There were seventeen new cases filed in May, putting total filings for the year at seventy-two. By this time last year, plaintiffs had filed sixty-nine food and beverage cases. Most of the new filings were in California, with a few in New York and one in Missouri. All seventeen of the new cases were false labeling cases.

In a continued expansion of the “sustainability/human rights” cases, several tuna companies were sued in the Northern District of California for allegedly misleading consumers about whether their tuna is dolphin safe. Plaintiffs allege that the tuna suppliers use fishing tactics that can be harmful to dolphins, rendering their “Dolphin Safe” labels misleading under California law and similar laws from all fifty states. These cases evoke similar human rights supply chain cases pursued, largely without success, in the last few years in the Ninth Circuit including the Chipotle GMO supply chain case, Schneider v. Chipotle Mexica Grill, Inc., and the recent Ninth Circuit omissions case, Hodsdon v. Mars.

Other cases of note include DiGregorio v. Kellogg Sales Company, a Northern District of New York case alleging that Kellogg misleadingly marketed high-sugar cereals as healthy. This case mirrors Hadley v. Kellogg Sales Co., which currently pending in the Northern District of California. Plaintiffs in Hadley and DiGregorio make the same claims and are represented by the same plaintiffs’ counsel.
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On Monday, June 4, 2018, the Ninth Circuit Court of Appeals issued an important opinion, Hodson v. Mars, Inc., holding that food manufacturers do not have any independent obligation under California consumer protection laws to disclose on their labels the possibility of alleged harmful labor practices occurring in the downstream supply chain of the manufacturer’s products. Affirming the district court’s dismissal of an action against Mars demanding such labeling, the Ninth Circuit confirmed that consumer protection laws do not impose this requirement, as California law limits such affirmative disclosures to circumstances where there is an “unreasonable safety hazard” associated with the product—a condition that was admittedly not present in the Mars case.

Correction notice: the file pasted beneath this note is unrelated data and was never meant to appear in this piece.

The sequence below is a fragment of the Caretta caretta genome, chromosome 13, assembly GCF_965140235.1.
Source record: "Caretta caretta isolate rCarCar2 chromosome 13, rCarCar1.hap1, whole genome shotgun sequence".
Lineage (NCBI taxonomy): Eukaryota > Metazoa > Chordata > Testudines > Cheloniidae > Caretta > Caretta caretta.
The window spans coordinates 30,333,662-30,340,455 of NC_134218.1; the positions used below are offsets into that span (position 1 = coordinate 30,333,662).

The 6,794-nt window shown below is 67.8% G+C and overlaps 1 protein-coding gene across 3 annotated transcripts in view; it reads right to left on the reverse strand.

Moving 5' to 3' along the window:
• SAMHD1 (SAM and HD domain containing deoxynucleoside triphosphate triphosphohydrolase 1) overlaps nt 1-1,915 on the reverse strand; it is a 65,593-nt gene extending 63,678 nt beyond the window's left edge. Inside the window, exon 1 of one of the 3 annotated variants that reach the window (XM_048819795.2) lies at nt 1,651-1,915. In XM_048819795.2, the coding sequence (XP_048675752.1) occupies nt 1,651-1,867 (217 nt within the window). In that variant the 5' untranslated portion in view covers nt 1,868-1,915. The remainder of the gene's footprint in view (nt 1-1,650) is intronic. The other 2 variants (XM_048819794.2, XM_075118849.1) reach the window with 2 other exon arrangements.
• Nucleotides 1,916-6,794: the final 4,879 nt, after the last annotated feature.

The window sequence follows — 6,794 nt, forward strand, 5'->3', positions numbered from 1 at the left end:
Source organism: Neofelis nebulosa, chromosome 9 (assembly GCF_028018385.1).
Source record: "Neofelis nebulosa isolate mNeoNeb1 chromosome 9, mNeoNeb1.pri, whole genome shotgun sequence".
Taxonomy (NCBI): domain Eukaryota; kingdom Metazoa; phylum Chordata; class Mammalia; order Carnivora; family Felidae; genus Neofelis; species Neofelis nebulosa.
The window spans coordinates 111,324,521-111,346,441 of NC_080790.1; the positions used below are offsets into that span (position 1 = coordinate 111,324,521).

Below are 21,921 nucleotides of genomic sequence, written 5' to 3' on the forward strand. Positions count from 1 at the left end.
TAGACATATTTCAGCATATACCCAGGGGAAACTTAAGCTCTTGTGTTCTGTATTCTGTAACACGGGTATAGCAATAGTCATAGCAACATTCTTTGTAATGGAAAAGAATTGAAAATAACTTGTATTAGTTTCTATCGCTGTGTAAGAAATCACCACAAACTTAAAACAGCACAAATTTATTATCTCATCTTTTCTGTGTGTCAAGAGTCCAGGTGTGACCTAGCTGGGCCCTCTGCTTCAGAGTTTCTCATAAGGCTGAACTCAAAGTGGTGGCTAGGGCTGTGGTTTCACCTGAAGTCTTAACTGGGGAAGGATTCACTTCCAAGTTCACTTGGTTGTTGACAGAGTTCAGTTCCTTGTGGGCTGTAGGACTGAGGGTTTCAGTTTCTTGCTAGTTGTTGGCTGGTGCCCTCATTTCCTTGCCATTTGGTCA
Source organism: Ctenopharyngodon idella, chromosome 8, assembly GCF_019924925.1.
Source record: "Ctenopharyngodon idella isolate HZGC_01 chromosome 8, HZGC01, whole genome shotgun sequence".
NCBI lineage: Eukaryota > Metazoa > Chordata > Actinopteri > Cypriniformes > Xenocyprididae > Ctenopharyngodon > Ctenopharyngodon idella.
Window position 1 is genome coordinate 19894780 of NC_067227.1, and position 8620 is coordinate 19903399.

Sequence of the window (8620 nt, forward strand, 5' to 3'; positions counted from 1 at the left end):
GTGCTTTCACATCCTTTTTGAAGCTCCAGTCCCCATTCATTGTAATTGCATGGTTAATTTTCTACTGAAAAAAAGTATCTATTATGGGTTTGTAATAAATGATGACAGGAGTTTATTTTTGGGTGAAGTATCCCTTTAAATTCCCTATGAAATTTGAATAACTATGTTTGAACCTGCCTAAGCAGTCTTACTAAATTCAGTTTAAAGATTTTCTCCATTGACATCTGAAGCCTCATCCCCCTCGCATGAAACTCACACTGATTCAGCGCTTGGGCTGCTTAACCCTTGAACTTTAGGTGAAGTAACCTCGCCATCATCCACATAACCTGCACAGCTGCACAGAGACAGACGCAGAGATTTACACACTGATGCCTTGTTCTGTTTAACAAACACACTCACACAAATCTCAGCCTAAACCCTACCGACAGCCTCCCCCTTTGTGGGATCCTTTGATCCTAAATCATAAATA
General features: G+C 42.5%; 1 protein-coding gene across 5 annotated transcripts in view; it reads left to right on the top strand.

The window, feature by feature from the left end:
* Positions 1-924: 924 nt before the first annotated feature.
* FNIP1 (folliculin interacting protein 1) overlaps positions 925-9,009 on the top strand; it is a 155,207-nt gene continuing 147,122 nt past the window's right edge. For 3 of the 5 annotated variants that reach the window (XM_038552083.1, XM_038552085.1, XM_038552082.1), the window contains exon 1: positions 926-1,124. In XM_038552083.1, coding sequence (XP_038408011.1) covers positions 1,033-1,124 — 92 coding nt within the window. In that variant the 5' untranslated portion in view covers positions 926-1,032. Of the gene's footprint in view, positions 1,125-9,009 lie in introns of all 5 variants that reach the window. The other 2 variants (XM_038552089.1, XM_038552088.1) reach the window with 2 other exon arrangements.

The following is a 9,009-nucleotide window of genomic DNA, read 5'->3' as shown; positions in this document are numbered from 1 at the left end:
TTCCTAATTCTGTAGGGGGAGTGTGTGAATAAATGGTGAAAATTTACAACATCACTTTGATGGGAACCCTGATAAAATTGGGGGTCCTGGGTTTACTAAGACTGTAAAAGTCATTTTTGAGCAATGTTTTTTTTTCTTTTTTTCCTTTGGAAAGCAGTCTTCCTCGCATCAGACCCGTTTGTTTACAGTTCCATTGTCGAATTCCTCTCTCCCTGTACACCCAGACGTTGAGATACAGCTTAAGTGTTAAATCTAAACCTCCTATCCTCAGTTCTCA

Plaintiff had appealed the district court’s dismissal of the action, asking the Ninth Circuit to adopt a more open-ended standard that would require affirmative disclosures concerning issues like supply chain practices, even where no “safety hazard” was present. In a unanimous decision, the Ninth Circuit affirmed, rejecting plaintiffs’ position and holding that California’s consumer protection laws do not require such disclosures. The panel also noted that the relevant information regarding slave and child labor is published on Mars’ website, in compliance with California’s Transparency in Supply Chains Act (CTSCA).


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In the wake of the 2016 dismissal of human rights cases filed against food companies in California, a new class action case was filed on February 26, 2018 in Massachusetts federal court (Tomasella v. Hershey Co.) alleging human rights violations associated with cocoa farming and processing. At its core, the complaint is premised on a theory of unjust enrichment in violation of the Massachusetts Consumer Protection Law—namely, that the defendants, by failing to disclose trafficking and child labor in their supply chains (and in fact asserting in their disclosures that they had “zero tolerance” for such activities), caused consumers to purchase their products when they never would have done so had they known about the purported trafficked and child labor taint in the products’ supply chains.

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food-lit-imagePerkins Coie has published its first Food Litigation Year in Review, covering key developments and trends in food litigation for calendar year 2016.  The Year in Review’s key insights include data-driven assessments of how (and where) the plaintiffs’ bar has continued its assault on the food industry in 2016. That data reflect the filing

Food companies are increasingly being challenged to police their worldwide supply chains to eliminate human rights violations.  It is no longer sufficient to focus solely on one’s own company as businesses are held responsible for the acts of others—often unknown and hidden in today’s complex supply chains.  Food companies have heightened exposure because human trafficking

Amnesty International recently released a report alleging that supply chains for production of palm oil—a common ingredient in many consumer products—are tainted by forced and child labor. In the nearly 150-page report titled “The Great Palm Oil Scandal: Labour Abuses Behind Big Brand Names,” Amnesty International accuses several major brand-name consumer goods companies of sourcing palm oil from suppliers that operate plantations where the alleged abuses took place.

The report has already received substantial media attention, including articles published by Forbes, The Washington Post, Reuters and Yahoo News. Although the accuracy of the report’s assertions have not been tested, it nonetheless emphasizes the growing importance of proper diligence in supply chain management and compliance with associated legal obligations for a company’s disclosures about its supply chain practices.


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